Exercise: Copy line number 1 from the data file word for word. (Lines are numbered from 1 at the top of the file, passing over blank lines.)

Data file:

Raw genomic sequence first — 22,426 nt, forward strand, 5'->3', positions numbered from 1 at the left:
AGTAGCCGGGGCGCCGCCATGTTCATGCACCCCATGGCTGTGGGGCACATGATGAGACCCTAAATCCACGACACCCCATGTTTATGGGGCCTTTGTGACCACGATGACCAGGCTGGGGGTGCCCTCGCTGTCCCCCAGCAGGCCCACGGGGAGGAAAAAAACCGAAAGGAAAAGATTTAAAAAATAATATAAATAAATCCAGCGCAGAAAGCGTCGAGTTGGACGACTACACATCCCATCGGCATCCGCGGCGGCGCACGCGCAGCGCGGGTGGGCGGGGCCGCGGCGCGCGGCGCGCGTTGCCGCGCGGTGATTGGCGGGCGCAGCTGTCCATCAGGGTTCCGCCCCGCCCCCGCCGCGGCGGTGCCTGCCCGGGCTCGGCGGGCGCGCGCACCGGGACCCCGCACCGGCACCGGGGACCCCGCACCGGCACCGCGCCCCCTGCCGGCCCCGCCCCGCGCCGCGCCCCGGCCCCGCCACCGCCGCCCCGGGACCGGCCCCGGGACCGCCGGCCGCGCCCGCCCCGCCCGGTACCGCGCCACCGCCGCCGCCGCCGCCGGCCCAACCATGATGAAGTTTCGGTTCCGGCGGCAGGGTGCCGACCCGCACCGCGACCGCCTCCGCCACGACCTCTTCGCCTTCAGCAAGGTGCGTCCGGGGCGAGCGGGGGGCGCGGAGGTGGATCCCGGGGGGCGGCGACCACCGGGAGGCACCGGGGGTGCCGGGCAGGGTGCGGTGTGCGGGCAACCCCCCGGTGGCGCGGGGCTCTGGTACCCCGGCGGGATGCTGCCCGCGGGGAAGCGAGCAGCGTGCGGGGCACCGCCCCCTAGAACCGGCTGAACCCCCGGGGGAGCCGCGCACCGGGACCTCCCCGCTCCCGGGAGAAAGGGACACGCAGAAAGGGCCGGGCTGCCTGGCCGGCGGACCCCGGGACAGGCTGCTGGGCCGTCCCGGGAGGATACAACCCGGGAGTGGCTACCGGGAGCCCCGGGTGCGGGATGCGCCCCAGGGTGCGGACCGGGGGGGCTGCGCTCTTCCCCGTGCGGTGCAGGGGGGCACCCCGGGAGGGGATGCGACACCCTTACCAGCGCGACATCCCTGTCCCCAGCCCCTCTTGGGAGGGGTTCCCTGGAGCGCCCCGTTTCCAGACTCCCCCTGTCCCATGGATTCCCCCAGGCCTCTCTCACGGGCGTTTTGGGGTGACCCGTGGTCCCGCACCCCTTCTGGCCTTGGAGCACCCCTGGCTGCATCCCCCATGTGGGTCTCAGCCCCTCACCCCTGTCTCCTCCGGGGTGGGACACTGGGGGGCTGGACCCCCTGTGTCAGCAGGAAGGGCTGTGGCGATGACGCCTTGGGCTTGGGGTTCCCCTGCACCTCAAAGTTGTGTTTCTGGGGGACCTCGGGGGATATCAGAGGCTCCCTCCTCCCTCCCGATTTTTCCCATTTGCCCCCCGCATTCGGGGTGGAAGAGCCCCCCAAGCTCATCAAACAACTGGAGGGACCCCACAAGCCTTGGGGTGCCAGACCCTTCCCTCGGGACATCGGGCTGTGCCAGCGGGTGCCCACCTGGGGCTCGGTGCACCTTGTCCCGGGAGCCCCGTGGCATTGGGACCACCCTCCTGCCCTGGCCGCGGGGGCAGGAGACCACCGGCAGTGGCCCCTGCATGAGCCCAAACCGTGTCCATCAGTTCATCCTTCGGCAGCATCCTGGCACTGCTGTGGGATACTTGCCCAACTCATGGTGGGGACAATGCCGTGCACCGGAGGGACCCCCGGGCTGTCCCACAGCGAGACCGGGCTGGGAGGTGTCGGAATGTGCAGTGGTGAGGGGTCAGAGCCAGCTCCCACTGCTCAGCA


Raw genomic sequence first — 22,426 nt, forward strand, 5'->3', positions numbered from 1 at the left: